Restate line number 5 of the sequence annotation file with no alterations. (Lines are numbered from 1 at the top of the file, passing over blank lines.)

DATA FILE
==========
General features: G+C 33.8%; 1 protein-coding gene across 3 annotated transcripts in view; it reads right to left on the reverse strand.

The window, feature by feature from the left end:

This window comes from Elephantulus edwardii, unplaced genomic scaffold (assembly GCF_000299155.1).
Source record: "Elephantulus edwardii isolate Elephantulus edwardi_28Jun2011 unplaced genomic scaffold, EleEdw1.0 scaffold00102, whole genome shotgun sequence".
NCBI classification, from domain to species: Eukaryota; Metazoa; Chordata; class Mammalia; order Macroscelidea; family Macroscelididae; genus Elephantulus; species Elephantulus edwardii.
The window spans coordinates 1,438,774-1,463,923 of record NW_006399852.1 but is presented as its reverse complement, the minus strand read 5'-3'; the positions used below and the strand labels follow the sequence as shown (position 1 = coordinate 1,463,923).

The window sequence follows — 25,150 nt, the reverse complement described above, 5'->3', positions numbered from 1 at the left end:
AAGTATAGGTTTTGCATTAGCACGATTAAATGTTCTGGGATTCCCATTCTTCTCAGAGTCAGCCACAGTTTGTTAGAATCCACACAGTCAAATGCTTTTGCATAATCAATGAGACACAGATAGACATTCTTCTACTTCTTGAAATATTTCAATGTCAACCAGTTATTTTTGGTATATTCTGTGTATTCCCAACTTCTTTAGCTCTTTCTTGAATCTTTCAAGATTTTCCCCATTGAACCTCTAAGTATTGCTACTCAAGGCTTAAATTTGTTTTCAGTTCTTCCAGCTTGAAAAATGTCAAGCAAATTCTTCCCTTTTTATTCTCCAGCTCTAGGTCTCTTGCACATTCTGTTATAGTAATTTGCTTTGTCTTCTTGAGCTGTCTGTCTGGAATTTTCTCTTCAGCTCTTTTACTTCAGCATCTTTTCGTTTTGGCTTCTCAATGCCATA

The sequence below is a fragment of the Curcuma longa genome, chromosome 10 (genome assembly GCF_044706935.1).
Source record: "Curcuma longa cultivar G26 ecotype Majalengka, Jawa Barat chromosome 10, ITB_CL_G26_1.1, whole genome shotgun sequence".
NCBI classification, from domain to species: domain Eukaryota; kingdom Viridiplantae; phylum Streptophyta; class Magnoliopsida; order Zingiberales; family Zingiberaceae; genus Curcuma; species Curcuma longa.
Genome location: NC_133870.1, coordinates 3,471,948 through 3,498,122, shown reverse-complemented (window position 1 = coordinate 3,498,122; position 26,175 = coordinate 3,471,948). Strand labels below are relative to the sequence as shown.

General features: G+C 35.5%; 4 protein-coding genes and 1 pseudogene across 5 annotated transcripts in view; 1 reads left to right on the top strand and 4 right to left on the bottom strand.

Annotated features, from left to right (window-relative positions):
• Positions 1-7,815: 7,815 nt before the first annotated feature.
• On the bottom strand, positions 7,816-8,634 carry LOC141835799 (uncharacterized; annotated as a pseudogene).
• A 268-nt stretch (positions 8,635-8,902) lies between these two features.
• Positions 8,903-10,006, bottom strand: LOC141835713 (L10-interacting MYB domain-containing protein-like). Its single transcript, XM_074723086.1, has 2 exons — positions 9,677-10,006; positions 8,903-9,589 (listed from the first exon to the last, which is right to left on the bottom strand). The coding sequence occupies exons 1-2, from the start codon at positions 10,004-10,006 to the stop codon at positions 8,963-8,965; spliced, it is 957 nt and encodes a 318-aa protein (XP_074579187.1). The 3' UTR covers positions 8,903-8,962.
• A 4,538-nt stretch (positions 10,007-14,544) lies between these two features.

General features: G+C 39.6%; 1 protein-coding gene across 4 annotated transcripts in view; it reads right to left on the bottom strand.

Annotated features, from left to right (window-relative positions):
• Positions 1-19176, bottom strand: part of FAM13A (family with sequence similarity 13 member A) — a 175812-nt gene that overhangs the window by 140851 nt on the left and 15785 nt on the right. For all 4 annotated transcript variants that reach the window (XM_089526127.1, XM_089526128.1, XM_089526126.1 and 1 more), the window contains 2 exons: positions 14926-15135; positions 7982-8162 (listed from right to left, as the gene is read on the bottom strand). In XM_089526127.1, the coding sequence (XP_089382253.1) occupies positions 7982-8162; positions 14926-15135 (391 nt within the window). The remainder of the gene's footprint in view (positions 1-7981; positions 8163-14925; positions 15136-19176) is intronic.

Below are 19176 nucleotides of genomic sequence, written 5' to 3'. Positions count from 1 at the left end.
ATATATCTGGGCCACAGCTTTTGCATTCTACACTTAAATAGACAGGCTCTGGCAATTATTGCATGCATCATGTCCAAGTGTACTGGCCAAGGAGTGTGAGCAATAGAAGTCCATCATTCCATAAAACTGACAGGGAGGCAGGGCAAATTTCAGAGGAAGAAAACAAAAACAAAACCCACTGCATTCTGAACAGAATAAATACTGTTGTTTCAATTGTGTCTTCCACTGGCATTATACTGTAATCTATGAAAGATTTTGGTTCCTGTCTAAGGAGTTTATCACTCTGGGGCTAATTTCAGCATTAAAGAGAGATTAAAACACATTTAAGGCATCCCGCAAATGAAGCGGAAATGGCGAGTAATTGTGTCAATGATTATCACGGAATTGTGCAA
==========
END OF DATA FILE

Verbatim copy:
NCBI classification, from domain to species: Eukaryota; Metazoa; Chordata; class Mammalia; order Macroscelidea; family Macroscelididae; genus Elephantulus; species Elephantulus edwardii.